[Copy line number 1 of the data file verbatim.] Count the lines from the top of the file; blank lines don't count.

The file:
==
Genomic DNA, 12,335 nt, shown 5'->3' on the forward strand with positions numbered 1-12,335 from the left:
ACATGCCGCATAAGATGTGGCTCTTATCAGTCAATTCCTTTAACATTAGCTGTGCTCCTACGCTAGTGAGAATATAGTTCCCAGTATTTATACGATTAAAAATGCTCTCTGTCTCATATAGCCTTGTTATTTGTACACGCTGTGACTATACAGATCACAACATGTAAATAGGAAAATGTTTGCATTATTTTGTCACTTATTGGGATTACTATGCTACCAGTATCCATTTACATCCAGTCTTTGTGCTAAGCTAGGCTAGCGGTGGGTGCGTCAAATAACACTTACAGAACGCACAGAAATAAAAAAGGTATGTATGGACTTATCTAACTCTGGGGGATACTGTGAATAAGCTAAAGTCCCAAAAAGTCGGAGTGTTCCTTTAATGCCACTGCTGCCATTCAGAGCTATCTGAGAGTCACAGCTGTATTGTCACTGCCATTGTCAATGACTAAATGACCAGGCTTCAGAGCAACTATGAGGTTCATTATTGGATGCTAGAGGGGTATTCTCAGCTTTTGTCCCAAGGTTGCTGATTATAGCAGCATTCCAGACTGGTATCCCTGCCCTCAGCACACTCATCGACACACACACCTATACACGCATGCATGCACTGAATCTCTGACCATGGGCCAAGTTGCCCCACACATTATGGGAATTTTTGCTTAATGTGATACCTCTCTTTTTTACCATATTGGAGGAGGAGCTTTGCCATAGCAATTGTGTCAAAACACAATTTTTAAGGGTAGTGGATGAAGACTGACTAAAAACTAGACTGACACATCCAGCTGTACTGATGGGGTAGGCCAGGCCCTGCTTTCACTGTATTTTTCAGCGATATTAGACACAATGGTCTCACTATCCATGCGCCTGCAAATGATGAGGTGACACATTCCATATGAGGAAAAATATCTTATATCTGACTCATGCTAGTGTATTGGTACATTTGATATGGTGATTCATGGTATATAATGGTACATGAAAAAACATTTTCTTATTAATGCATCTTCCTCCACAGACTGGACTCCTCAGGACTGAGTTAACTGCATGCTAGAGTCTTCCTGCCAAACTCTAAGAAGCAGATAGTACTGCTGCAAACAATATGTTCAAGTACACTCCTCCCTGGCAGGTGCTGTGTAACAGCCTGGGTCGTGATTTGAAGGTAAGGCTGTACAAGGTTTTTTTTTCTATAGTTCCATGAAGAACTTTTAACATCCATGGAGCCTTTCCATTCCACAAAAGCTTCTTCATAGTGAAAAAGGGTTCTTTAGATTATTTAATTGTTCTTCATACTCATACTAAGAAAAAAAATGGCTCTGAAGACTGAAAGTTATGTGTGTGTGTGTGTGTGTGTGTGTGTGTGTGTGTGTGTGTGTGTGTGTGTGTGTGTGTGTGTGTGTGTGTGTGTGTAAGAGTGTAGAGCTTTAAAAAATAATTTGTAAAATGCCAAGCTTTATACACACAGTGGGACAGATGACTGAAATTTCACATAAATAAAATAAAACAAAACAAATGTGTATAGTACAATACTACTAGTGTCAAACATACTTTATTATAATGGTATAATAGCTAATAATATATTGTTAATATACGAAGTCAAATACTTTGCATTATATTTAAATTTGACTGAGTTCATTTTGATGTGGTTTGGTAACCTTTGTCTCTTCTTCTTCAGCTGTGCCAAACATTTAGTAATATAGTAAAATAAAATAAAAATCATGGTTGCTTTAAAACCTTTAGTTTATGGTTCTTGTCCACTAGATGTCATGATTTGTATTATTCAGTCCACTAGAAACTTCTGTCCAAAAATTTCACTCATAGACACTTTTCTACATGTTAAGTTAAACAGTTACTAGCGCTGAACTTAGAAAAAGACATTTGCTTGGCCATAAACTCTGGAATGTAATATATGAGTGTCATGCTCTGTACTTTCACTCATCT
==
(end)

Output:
Genomic DNA, 12,335 nt, shown 5'->3' on the forward strand with positions numbered 1-12,335 from the left: